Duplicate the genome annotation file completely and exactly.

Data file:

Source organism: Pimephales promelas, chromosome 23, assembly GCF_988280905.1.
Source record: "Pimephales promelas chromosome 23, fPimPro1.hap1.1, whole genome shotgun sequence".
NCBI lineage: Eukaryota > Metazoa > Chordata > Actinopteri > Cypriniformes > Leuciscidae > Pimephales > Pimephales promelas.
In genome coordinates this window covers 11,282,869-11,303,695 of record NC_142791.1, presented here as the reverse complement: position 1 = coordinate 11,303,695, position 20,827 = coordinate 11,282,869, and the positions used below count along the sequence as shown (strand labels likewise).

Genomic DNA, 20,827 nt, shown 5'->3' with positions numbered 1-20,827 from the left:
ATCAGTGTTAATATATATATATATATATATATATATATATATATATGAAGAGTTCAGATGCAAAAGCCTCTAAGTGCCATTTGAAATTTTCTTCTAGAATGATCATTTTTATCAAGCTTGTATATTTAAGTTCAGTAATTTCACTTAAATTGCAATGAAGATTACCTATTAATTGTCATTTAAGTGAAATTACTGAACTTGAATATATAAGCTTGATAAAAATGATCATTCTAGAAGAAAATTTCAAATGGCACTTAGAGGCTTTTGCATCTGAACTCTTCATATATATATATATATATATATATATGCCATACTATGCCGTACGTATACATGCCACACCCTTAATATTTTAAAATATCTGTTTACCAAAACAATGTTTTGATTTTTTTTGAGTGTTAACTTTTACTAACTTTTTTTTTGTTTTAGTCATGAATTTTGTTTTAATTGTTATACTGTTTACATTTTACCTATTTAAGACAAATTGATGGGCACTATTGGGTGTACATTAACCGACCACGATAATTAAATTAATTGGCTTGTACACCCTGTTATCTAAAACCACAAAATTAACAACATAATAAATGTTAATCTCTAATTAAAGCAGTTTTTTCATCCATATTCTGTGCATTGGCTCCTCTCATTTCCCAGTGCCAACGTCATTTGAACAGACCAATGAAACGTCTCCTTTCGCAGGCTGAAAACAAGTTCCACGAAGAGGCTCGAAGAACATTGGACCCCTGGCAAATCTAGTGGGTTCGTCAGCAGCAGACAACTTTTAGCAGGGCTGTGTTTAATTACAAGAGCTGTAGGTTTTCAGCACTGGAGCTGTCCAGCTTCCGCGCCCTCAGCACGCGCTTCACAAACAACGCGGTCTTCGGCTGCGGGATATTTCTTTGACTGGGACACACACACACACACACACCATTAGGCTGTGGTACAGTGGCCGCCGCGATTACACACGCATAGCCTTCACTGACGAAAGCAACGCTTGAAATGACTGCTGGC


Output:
Source organism: Pimephales promelas, chromosome 23, assembly GCF_988280905.1.
Source record: "Pimephales promelas chromosome 23, fPimPro1.hap1.1, whole genome shotgun sequence".
NCBI lineage: Eukaryota > Metazoa > Chordata > Actinopteri > Cypriniformes > Leuciscidae > Pimephales > Pimephales promelas.
In genome coordinates this window covers 11,282,869-11,303,695 of record NC_142791.1, presented here as the reverse complement: position 1 = coordinate 11,303,695, position 20,827 = coordinate 11,282,869, and the positions used below count along the sequence as shown (strand labels likewise).

Genomic DNA, 20,827 nt, shown 5'->3' with positions numbered 1-20,827 from the left:
ATCAGTGTTAATATATATATATATATATATATATATATATATATATGAAGAGTTCAGATGCAAAAGCCTCTAAGTGCCATTTGAAATTTTCTTCTAGAATGATCATTTTTATCAAGCTTGTATATTTAAGTTCAGTAATTTCACTTAAATTGCAATGAAGATTACCTATTAATTGTCATTTAAGTGAAATTACTGAACTTGAATATATAAGCTTGATAAAAATGATCATTCTAGAAGAAAATTTCAAATGGCACTTAGAGGCTTTTGCATCTGAACTCTTCATATATATATATATATATATATATATGCCATACTATGCCGTACGTATACATGCCACACCCTTAATATTTTAAAATATCTGTTTACCAAAACAATGTTTTGATTTTTTTTGAGTGTTAACTTTTACTAACTTTTTTTTTGTTTTAGTCATGAATTTTGTTTTAATTGTTATACTGTTTACATTTTACCTATTTAAGACAAATTGATGGGCACTATTGGGTGTACATTAACCGACCACGATAATTAAATTAATTGGCTTGTACACCCTGTTATCTAAAACCACAAAATTAACAACATAATAAATGTTAATCTCTAATTAAAGCAGTTTTTTCATCCATATTCTGTGCATTGGCTCCTCTCATTTCCCAGTGCCAACGTCATTTGAACAGACCAATGAAACGTCTCCTTTCGCAGGCTGAAAACAAGTTCCACGAAGAGGCTCGAAGAACATTGGACCCCTGGCAAATCTAGTGGGTTCGTCAGCAGCAGACAACTTTTAGCAGGGCTGTGTTTAATTACAAGAGCTGTAGGTTTTCAGCACTGGAGCTGTCCAGCTTCCGCGCCCTCAGCACGCGCTTCACAAACAACGCGGTCTTCGGCTGCGGGATATTTCTTTGACTGGGACACACACACACACACACACCATTAGGCTGTGGTACAGTGGCCGCCGCGATTACACACGCATAGCCTTCACTGACGAAAGCAACGCTTGAAATGACTGCTGGC